Now I like a lot of American music - rock, pop, country (if it's Johnny Cash), blues (especially if it's Tom Waits) soul, funk, jazz, and even industrial and hardcore. Marching bands - one form of music that American has made its own - isn't one of those genres. There's nothing wrong with them. It's just that I don't relate. I wasn't brought up in a culture where they were common - like say, high school football matches. They're extremely appropriate for Anzac remembrances, but that's just one day in the year. The sad thing is that I KNOW this country - with it's so-rich-it's-stinking musical tradition - is going to be represented at the inauguration by the the safest, most controversial, and (dare I say it) most boring musical style it has. It's tradition, I guess, and any move away from it would frighten some of the more impressionable people from the Red States. But still, it's a shame.

(Oh, it would be lovely if a president chose music that I really liked. For example, they could reform P-Funk and paint that White House Black. But life is pretty bland in the middle of Chocolate City - George Clinton's name for Washington, D.C.- and attempting such would be "courageous". In the Sir Humphrey meaning of the word.)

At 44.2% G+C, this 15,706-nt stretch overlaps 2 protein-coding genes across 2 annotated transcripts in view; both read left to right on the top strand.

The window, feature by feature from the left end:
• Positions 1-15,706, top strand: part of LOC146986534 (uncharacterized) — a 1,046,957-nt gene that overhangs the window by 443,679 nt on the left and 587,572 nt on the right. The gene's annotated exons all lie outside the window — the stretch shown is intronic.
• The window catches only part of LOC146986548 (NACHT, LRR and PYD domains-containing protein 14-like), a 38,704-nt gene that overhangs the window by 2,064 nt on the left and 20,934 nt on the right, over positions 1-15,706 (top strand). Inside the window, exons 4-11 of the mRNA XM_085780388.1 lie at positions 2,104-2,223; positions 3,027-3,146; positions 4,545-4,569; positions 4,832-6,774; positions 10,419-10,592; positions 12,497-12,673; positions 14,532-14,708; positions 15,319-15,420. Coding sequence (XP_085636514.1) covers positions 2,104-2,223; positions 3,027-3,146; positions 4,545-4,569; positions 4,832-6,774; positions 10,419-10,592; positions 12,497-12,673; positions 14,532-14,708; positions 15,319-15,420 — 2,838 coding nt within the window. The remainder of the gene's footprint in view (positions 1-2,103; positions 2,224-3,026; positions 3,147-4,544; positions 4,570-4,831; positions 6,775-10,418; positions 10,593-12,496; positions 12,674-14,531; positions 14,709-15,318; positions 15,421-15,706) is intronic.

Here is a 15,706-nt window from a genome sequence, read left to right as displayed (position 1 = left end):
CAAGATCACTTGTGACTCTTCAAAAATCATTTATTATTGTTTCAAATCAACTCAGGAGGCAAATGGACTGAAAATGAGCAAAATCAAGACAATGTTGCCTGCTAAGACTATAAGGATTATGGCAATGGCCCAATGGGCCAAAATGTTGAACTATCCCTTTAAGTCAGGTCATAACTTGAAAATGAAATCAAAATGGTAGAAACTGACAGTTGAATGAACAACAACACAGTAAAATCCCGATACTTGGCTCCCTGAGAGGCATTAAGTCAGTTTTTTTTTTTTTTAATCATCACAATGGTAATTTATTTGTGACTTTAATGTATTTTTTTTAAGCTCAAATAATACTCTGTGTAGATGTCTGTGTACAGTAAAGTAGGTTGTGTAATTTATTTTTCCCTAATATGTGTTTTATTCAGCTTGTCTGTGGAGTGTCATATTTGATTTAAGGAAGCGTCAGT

Still, there was no harm in learning, so I did a bit of searching. There's the Inauguration Website, although I found the "Biographies" page nauseating; I think it should have been called "Hagiographies". I also disliked the way they hijacked every semi-patriotic buzzword in naming the Balls. For example, we have the "CONSTITUTION BALL", the "FREEDOM BALL", the "INDEPENDENCE BALL", the "TEXAS WYOMING BALL", the "LIBERTY BALL", the "DEMOCRACY BALL" and the "PATRIOT BALL" - caps in the original. Or in Newspeak, "Conball", "Freeball", "Indeball", and so on. Wouldn't naming them after deceased presidents be a move of humility and decency becoming the event? Mind you, I'm curious about "AMERICA'S FUTURE ROCKS TODAY". As if they have a time machine build specially for basalt and granite.

Better coverage (both for the mind and the stomach) can also be found at The Guardian. But the thing that piqued my interest was this snippet on MSNBC:

Guy Hovis, a vocalist from Tupelo, Miss., who performed on the Lawrence Welk show, will sing, “Let the Eagles Soar,” a song written by Attorney General John Ashcroft.